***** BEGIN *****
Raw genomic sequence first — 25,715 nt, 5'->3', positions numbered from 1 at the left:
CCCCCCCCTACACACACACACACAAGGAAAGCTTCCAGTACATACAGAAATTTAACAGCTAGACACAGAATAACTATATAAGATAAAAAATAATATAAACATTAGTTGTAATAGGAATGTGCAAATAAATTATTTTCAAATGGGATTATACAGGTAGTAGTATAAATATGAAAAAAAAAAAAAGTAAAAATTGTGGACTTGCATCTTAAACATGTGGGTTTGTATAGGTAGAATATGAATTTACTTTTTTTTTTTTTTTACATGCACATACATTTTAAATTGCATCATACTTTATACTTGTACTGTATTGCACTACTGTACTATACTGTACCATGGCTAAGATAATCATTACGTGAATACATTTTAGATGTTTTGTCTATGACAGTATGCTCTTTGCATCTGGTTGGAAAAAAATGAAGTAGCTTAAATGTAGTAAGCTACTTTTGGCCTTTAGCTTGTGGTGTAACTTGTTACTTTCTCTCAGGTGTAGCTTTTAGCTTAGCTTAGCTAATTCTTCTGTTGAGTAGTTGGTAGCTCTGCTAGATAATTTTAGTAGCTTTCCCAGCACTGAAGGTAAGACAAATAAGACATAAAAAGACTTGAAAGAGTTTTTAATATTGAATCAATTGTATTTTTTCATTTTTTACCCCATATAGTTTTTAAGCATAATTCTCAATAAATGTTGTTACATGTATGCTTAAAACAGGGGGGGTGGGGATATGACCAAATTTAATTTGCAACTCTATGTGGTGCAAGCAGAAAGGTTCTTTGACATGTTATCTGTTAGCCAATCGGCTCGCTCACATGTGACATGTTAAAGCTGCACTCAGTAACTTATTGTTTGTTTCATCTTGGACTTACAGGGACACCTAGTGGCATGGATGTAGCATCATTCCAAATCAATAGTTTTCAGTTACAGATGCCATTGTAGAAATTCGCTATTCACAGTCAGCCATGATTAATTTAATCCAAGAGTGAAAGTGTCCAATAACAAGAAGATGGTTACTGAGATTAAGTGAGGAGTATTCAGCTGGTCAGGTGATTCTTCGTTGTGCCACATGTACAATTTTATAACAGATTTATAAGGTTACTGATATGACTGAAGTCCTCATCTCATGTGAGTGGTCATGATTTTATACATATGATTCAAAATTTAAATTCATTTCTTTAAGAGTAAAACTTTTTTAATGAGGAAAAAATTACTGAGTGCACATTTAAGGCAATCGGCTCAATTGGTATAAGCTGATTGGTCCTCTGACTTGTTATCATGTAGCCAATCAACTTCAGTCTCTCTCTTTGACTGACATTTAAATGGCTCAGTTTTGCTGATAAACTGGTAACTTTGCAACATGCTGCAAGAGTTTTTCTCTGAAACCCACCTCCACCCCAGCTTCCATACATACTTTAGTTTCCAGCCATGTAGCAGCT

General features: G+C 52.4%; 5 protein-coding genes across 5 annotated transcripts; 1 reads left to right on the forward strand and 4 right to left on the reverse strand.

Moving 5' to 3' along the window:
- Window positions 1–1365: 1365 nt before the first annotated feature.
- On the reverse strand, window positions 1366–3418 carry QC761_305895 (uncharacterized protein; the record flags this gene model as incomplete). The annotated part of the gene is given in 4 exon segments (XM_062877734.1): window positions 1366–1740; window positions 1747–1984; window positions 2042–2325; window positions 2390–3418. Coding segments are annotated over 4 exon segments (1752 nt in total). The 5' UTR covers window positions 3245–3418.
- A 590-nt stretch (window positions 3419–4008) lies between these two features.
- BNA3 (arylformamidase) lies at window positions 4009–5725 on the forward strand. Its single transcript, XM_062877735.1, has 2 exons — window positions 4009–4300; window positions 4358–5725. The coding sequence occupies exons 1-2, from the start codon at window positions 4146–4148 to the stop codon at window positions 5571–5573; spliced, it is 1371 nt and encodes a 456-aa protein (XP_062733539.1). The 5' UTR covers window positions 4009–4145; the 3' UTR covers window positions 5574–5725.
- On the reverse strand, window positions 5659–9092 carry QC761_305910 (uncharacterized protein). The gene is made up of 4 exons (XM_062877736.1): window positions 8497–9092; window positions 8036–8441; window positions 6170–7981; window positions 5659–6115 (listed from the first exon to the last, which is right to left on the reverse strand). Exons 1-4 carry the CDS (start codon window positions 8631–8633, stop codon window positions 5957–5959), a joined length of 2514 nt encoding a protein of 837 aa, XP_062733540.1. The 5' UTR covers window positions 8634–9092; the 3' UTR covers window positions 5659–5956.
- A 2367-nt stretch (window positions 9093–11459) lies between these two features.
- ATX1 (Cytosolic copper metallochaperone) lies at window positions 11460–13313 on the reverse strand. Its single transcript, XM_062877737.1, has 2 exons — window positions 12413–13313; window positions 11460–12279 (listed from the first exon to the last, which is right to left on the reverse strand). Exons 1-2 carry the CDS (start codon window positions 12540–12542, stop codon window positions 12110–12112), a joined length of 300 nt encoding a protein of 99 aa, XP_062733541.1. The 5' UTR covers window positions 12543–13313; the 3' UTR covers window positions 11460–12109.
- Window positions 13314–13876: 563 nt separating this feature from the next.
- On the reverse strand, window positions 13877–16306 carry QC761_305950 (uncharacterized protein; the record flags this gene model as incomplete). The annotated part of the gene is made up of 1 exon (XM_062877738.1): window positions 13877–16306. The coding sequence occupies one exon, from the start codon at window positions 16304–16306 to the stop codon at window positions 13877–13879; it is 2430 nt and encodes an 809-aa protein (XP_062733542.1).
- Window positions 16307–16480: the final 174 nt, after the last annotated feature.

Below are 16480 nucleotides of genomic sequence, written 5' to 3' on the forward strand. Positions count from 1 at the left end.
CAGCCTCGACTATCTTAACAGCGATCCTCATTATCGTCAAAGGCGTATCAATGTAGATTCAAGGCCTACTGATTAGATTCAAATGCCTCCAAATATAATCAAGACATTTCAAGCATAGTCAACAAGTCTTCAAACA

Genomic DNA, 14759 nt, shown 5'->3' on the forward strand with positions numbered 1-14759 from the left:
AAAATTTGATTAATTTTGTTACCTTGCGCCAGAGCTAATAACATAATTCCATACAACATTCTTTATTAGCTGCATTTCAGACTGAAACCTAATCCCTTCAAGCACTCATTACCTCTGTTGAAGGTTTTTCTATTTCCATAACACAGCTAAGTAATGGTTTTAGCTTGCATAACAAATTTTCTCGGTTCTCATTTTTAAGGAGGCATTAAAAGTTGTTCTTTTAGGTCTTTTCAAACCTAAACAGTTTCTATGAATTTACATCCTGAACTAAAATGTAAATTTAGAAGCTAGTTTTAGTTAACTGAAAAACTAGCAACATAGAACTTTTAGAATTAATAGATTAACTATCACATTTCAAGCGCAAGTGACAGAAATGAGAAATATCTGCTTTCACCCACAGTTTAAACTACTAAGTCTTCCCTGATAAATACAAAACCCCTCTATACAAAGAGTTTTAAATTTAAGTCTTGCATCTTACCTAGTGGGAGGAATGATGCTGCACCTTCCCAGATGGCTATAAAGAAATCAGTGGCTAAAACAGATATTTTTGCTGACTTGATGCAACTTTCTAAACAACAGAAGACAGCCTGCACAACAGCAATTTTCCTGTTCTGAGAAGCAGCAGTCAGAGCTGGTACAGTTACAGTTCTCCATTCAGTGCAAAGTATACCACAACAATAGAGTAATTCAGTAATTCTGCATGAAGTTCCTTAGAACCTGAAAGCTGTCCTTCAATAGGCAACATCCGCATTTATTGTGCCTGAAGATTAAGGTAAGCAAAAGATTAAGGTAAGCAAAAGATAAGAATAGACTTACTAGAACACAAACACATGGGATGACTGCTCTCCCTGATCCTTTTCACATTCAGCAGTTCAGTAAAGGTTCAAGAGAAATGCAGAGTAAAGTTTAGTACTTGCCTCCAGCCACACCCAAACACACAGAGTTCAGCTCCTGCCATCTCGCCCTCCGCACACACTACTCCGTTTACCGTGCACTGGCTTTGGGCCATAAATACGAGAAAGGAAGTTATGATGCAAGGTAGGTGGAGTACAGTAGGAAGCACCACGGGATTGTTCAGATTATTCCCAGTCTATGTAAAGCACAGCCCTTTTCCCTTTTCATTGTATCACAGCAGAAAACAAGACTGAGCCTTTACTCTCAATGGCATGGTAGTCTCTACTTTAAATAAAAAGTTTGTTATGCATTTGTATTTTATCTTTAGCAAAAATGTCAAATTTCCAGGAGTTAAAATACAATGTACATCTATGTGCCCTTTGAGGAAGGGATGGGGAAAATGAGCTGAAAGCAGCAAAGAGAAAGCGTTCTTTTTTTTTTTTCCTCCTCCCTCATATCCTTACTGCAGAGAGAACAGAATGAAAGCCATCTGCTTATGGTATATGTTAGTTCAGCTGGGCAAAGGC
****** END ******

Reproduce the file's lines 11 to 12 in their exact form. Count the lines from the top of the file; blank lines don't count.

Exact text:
- ATX1 (Cytosolic copper metallochaperone) lies at window positions 11460–13313 on the reverse strand. Its single transcript, XM_062877737.1, has 2 exons — window positions 12413–13313; window positions 11460–12279 (listed from the first exon to the last, which is right to left on the reverse strand). Exons 1-2 carry the CDS (start codon window positions 12540–12542, stop codon window positions 12110–12112), a joined length of 300 nt encoding a protein of 99 aa, XP_062733541.1. The 5' UTR covers window positions 12543–13313; the 3' UTR covers window positions 11460–12109.
- Window positions 13314–13876: 563 nt separating this feature from the next.